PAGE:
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Today's snow blowers, shovels make tough tasks much easier

Scoop or push. Plastic or metal. Shovel or snow blower. Now or later.

When it comes to snow-removal equipment, like shovels or snow blowers, options have multiplied.Mike Ballard, assistant manager for the Sutherlands home center on North Temple and Redwood Road, notes that the shovel itself has evolved over the years.

You can lift snow or push it, for example, the later having become a selling point because many say it's better on your back. Pushing shovels are usually smaller at one end and curved, like a street plow; the bend "kind of throws it off as you push," Ballard says.

Some also come with bent or curved handles. "With these you basically don't have to lift as high, and don't use your back as much - you use your legs more." He bought one of these last year and was pleased with it.

Another consideration is plastic or metal. If you prefer the usually lighter plastic, make sure it has a metal strip along the bottom, which will help the edge last longer, Ballard says.

Snow shovels usually cost $9 and up, he notes. Add the extra features, like the plow curves or bent handles, and the price jumps to $20 to $30. Nevertheless, the innovations are popular: "We sell out of both the plow shape and the bent handle (models) every year," Ballard says. "Sales are increasing yearly."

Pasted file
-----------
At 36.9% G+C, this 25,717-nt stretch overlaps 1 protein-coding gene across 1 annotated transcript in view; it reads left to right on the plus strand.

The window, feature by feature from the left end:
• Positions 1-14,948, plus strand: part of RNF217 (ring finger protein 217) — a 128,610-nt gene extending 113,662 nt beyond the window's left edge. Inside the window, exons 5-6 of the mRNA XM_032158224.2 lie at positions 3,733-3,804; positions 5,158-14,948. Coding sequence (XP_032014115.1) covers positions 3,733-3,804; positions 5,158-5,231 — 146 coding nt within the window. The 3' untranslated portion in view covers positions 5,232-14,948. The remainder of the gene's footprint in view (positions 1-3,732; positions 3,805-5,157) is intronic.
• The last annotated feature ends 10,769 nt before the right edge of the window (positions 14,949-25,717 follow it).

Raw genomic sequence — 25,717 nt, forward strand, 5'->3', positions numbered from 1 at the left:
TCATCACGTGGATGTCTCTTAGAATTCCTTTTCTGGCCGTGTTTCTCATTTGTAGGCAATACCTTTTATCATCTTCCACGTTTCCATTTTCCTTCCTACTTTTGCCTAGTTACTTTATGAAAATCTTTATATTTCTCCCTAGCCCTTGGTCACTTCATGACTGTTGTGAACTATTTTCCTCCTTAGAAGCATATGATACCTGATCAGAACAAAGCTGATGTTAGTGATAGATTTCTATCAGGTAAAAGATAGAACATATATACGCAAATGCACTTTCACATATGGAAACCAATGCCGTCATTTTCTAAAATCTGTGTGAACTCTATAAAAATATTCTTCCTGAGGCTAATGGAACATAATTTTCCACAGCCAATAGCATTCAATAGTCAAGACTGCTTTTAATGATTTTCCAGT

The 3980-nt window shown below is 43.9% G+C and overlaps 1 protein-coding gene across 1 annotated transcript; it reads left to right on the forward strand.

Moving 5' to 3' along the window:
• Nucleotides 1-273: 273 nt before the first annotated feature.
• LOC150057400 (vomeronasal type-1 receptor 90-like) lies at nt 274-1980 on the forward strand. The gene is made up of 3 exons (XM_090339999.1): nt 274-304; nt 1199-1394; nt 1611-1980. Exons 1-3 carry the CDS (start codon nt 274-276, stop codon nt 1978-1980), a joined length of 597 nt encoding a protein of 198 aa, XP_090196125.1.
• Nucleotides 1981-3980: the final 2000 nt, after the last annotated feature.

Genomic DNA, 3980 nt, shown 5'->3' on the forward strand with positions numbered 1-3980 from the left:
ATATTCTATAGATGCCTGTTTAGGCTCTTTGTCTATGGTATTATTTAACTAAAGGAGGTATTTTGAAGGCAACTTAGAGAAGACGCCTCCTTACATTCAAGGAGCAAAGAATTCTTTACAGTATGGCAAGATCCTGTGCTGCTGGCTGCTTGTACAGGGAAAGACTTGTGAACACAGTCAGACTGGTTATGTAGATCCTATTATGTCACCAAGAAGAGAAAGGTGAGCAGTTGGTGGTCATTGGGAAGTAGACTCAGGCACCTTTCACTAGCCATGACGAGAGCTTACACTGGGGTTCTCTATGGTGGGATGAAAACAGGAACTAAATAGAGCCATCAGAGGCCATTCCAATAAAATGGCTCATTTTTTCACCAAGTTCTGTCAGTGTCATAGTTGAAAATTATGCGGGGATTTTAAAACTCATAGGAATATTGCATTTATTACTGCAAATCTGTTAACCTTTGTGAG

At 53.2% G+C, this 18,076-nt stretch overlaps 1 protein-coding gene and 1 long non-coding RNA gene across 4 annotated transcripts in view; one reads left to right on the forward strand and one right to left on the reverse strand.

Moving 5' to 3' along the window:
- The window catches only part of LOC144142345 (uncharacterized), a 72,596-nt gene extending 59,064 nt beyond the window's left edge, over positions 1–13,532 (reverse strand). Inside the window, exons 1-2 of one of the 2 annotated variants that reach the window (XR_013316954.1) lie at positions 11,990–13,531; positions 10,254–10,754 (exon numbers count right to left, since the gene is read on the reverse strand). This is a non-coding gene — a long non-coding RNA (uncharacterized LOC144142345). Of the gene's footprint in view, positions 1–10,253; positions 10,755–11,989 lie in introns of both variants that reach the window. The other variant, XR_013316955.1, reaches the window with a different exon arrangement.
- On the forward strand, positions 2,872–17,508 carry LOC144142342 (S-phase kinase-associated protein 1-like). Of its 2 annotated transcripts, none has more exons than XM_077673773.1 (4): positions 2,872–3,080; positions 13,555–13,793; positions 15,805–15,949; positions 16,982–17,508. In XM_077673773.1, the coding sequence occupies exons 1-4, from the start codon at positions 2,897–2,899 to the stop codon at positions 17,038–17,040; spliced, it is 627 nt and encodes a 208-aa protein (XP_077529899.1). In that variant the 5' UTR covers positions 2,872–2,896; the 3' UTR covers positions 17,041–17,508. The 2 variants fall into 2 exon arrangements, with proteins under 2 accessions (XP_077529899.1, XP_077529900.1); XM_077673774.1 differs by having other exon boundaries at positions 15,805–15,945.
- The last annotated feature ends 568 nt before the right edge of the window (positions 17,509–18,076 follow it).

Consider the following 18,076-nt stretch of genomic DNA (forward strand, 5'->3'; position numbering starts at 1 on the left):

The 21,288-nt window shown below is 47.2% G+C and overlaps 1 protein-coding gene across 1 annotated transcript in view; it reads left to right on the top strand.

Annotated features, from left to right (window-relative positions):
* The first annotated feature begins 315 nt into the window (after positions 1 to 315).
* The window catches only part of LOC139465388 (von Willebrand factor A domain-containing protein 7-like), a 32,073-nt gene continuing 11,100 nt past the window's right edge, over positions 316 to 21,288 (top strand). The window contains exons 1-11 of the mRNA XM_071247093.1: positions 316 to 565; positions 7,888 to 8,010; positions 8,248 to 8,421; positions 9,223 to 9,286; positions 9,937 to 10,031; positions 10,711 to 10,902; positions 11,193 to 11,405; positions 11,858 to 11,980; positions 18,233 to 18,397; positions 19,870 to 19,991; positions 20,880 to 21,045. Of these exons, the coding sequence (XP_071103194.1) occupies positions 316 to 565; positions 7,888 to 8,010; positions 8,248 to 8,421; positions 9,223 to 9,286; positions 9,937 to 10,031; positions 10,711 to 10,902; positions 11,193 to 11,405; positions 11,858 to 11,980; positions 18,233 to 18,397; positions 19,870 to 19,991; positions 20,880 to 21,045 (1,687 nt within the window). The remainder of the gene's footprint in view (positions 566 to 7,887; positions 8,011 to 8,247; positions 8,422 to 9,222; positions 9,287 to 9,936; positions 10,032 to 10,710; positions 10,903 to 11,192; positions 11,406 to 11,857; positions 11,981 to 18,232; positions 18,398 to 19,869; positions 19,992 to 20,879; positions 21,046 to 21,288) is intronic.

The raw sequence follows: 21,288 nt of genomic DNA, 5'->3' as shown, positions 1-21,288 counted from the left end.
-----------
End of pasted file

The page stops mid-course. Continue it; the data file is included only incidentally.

Basic snow blowers - with say 3-horsepower, 2-cycle engines and pull or electric starters - begin at around $300. Take it up to 41/2, 5 or 8 horsepower and the cost jumps to $600 to $900. There's also an electric snow shovel, which simply throws the snow, that runs about $125, Ballard says.

One thing to consider, he adds, is whether you want an electric or nonelectric starter. He recommends going electric. Pulling and pulling again, as on a stubborn lawn mower, "can wear you out as much as the snow blowing," he says. Also consider a model with a nonclogging shoot. "If the metal clogs up, you have a bigger mess than you started with." Sutherland's main model has a square instead of a round shoot, which can be too smooth and allow ice and snow buildup, as well as an auger system.

Another factor is the depth and water weight of the snow we get. Some of these pieces of equipment help little in heavy snow, Ballard says. When it piles up, push shovels will not do the job, for instance. And electric shovels that do little more than the same thing will not be able to deal with the heavy stuff.

Of course, few of us are really thinking "snow" quite yet, although home improvement centers and neighborhood hardware stores have begun advertising campaigns.

"We're definitely not into the rush," Ballard says. People don't think about shovels and snow blowers "until the big snow hits. Then everyone's frantic to get them - and everybody in town sells out of them.

"If people would think about it ahead of time it would be a lot better" -advice applicable to most every pre-winter chore.